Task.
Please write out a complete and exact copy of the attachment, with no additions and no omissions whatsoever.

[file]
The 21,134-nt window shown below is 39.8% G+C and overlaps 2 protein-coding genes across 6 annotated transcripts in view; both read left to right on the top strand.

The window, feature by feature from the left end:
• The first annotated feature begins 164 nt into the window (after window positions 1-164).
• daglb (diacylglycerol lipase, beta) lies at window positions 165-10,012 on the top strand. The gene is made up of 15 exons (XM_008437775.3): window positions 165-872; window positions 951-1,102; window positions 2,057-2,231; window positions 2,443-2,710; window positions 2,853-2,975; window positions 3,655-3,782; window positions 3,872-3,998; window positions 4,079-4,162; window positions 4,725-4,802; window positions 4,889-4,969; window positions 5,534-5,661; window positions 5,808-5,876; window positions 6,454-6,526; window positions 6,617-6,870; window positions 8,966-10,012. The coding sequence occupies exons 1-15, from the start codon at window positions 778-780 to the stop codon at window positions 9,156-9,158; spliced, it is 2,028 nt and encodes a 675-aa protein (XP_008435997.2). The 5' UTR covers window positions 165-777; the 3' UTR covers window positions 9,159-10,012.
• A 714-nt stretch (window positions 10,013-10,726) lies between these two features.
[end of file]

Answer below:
The 21,134-nt window shown below is 39.8% G+C and overlaps 2 protein-coding genes across 6 annotated transcripts in view; both read left to right on the top strand.

The window, feature by feature from the left end:
• The first annotated feature begins 164 nt into the window (after window positions 1-164).
• daglb (diacylglycerol lipase, beta) lies at window positions 165-10,012 on the top strand. The gene is made up of 15 exons (XM_008437775.3): window positions 165-872; window positions 951-1,102; window positions 2,057-2,231; window positions 2,443-2,710; window positions 2,853-2,975; window positions 3,655-3,782; window positions 3,872-3,998; window positions 4,079-4,162; window positions 4,725-4,802; window positions 4,889-4,969; window positions 5,534-5,661; window positions 5,808-5,876; window positions 6,454-6,526; window positions 6,617-6,870; window positions 8,966-10,012. The coding sequence occupies exons 1-15, from the start codon at window positions 778-780 to the stop codon at window positions 9,156-9,158; spliced, it is 2,028 nt and encodes a 675-aa protein (XP_008435997.2). The 5' UTR covers window positions 165-777; the 3' UTR covers window positions 9,159-10,012.
• A 714-nt stretch (window positions 10,013-10,726) lies between these two features.